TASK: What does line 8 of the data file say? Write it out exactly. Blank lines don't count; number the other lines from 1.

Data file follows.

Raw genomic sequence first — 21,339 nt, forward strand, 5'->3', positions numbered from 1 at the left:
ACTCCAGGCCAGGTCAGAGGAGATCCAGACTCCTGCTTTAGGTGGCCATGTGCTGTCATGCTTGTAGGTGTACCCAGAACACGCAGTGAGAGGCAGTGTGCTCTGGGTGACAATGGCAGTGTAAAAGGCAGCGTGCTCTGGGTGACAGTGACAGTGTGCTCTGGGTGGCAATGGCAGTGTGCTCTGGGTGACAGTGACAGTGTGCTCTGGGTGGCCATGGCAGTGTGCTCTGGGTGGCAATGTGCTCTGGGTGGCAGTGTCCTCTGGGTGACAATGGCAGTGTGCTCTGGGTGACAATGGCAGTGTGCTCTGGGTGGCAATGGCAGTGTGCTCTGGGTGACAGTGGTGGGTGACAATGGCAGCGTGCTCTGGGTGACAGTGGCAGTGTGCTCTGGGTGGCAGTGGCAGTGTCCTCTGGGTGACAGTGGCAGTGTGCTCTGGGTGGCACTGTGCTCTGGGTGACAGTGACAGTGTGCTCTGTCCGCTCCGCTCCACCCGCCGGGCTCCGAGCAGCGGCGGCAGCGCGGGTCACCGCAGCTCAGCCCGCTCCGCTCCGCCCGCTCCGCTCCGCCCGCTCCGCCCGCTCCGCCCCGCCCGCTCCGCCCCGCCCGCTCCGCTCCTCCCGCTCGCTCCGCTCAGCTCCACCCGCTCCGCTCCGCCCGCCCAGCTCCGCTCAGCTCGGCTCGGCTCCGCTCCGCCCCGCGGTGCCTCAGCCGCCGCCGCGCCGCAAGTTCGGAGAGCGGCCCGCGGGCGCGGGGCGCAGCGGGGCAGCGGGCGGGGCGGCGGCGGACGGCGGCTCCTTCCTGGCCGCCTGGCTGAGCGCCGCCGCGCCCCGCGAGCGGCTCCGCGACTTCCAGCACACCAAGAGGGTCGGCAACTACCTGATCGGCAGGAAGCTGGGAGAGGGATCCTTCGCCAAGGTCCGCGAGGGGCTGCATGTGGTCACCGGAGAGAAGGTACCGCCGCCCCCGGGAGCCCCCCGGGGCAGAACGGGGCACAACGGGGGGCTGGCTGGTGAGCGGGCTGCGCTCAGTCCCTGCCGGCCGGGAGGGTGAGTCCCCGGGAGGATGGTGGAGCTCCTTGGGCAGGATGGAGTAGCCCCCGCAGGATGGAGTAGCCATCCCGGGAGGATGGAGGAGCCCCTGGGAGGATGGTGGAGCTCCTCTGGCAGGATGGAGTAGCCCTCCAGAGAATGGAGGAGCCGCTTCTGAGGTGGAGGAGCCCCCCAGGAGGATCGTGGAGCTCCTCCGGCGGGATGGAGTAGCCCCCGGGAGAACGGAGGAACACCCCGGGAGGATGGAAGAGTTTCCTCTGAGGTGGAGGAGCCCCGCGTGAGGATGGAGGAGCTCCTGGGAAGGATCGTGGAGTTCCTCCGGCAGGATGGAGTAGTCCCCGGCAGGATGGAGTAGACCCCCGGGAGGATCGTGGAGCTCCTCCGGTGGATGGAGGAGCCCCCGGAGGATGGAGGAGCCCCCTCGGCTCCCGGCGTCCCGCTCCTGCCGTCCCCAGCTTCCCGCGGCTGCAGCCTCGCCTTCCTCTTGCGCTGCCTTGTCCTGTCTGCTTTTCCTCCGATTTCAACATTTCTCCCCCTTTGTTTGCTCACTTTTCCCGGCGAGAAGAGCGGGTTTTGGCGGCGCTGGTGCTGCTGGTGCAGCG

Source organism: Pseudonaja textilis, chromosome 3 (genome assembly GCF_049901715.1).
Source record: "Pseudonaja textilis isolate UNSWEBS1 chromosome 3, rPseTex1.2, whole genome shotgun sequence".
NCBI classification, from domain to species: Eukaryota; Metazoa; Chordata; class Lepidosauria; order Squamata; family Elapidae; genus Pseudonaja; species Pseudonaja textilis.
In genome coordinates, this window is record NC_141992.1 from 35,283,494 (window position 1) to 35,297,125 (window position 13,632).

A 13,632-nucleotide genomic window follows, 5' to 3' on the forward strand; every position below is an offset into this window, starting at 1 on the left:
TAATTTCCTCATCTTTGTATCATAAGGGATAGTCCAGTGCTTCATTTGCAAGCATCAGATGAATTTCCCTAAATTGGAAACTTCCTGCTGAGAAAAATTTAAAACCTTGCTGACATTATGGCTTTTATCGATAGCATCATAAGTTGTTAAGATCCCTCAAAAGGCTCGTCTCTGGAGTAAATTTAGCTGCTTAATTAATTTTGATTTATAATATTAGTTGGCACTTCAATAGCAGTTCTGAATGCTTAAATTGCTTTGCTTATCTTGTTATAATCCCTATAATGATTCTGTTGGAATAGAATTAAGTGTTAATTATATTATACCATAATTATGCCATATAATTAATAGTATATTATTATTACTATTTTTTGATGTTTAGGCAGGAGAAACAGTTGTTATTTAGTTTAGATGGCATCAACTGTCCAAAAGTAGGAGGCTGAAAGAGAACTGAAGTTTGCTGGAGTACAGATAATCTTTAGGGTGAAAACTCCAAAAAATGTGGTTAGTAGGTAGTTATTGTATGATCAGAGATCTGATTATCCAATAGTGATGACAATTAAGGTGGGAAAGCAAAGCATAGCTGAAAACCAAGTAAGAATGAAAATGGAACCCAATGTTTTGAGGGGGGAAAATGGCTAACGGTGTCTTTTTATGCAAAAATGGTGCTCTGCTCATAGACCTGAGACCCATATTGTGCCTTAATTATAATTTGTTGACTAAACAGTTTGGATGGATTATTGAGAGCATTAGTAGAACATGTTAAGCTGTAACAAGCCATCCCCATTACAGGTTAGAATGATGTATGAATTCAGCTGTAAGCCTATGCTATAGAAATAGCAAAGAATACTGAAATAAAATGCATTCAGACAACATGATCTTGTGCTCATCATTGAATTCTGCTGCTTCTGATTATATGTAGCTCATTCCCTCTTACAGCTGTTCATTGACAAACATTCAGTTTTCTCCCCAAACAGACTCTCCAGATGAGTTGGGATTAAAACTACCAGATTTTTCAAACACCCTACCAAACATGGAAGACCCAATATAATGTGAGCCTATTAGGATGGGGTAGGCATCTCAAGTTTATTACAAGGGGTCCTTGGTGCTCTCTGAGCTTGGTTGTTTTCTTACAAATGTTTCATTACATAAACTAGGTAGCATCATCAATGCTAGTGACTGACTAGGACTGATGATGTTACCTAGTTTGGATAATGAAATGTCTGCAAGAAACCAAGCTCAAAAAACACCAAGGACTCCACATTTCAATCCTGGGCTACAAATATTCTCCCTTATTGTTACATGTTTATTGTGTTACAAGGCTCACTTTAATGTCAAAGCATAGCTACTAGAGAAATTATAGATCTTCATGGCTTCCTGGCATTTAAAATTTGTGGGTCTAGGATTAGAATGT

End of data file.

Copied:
TAATTTCCTCATCTTTGTATCATAAGGGATAGTCCAGTGCTTCATTTGCAAGCATCAGATGAATTTCCCTAAATTGGAAACTTCCTGCTGAGAAAAATTTAAAACCTTGCTGACATTATGGCTTTTATCGATAGCATCATAAGTTGTTAAGATCCCTCAAAAGGCTCGTCTCTGGAGTAAATTTAGCTGCTTAATTAATTTTGATTTATAATATTAGTTGGCACTTCAATAGCAGTTCTGAATGCTTAAATTGCTTTGCTTATCTTGTTATAATCCCTATAATGATTCTGTTGGAATAGAATTAAGTGTTAATTATATTATACCATAATTATGCCATATAATTAATAGTATATTATTATTACTATTTTTTGATGTTTAGGCAGGAGAAACAGTTGTTATTTAGTTTAGATGGCATCAACTGTCCAAAAGTAGGAGGCTGAAAGAGAACTGAAGTTTGCTGGAGTACAGATAATCTTTAGGGTGAAAACTCCAAAAAATGTGGTTAGTAGGTAGTTATTGTATGATCAGAGATCTGATTATCCAATAGTGATGACAATTAAGGTGGGAAAGCAAAGCATAGCTGAAAACCAAGTAAGAATGAAAATGGAACCCAATGTTTTGAGGGGGGAAAATGGCTAACGGTGTCTTTTTATGCAAAAATGGTGCTCTGCTCATAGACCTGAGACCCATATTGTGCCTTAATTATAATTTGTTGACTAAACAGTTTGGATGGATTATTGAGAGCATTAGTAGAACATGTTAAGCTGTAACAAGCCATCCCCATTACAGGTTAGAATGATGTATGAATTCAGCTGTAAGCCTATGCTATAGAAATAGCAAAGAATACTGAAATAAAATGCATTCAGACAACATGATCTTGTGCTCATCATTGAATTCTGCTGCTTCTGATTATATGTAGCTCATTCCCTCTTACAGCTGTTCATTGACAAACATTCAGTTTTCTCCCCAAACAGACTCTCCAGATGAGTTGGGATTAAAACTACCAGATTTTTCAAACACCCTACCAAACATGGAAGACCCAATATAATGTGAGCCTATTAGGATGGGGTAGGCATCTCAAGTTTATTACAAGGGGTCCTTGGTGCTCTCTGAGCTTGGTTGTTTTCTTACAAATGTTTCATTACATAAACTAGGTAGCATCATCAATGCTAGTGACTGACTAGGACTGATGATGTTACCTAGTTTGGATAATGAAATGTCTGCAAGAAACCAAGCTCAAAAAACACCAAGGACTCCACATTTCAATCCTGGGCTACAAATATTCTCCCTTATTGTTACATGTTTATTGTGTTACAAGGCTCACTTTAATGTCAAAGCATAGCTACTAGAGAAATTATAGATCTTCATGGCTTCCTGGCATTTAAAATTTGTGGGTCTAGGATTAGAATGT